I heard some incredible literacy folks speak at the recent Reading Recovery conference in Columbus, Ohio. I’m just now finding some time to review my notes and reflect on some great lines I jotted down. Linda Dorn said in her keynote address, “The effectiveness of our teaching is measured NOT by what the child can do with us, but by what he can do independently.”
That really makes me think about my teaching. Am I teaching in ways that the child will take on and try what I am asking him to do? Will Eric dip down into his reading process system and try to put in a word that makes sense and then check to see if it looks right as I’ve been practicing doing with him? Will Rachel keep a constant check on herself to see if she is understanding what she is reading? Will Marcus listen to himself reading and stop if he thinks his reading sounds choppy and go back and try it again. Dorn further suggested that if the teaching has been precise and the scaffolding has been supportive and right on target for what the child needed, then the child will take on the strategic action or behavior that we were focusing on.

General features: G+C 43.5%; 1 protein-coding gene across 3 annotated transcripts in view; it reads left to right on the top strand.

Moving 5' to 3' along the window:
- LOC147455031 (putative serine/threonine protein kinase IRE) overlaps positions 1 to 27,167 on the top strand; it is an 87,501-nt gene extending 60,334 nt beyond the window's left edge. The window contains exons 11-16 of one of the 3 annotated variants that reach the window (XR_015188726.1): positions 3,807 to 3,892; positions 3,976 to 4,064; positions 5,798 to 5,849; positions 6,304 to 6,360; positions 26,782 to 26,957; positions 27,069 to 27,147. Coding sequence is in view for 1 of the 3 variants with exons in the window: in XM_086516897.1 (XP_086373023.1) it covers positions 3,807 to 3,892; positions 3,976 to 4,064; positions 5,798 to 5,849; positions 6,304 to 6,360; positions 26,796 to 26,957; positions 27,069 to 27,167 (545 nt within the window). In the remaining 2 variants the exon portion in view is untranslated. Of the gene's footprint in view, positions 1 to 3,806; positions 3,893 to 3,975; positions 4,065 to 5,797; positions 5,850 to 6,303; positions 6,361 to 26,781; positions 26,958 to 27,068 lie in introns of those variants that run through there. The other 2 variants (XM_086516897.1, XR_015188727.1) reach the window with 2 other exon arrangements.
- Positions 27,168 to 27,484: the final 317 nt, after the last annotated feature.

In another session, MaryAnn McBride mentioned that the two most important things a teacher can do for a struggling reader is to be reflective and responsive. We all complain about never having enough time to be as reflective as we want to be. And yet, what good are we doing the child if we don’t take a few minutes to look over our running records? We’re not just taking a running record to make sure the child is in the right level book. Rather we can use these records to zero in on what the child needs to learn next. Being responsive to each struggling reader means tailoring our teaching, thinking about what he can do, can almost do, and cannot do. Careful analysis of our on-going assessment leads to teacher decisions about instruction that make a difference for children. Betsy Kaye once said, “Children learn from where they are, not from where we are.”
Mary Fried reminded the Reading Recovery teachers in her audience that not only is reading a problem-solving activity, but that teaching, too, is a problem-solving activity. It’s our job to figure out what a struggling child needs and then “teach for the greatest payoff.” She warned against getting too comfortable with the routines of a Reading Recovery lesson and teaching on automatic pilot, rather than staying fresh and putting forth your best teaching effort at every moment.
All of these speakers seemed to have an underlying message of the urgency with which we must teach struggling readers. We have to be our best teaching selves in order to help them succeed. When I come from conferences like these I always feel inspired to do my best work. Are you ready to be the best you can be for the kids who are having trouble with literacy acquisition in your classroom?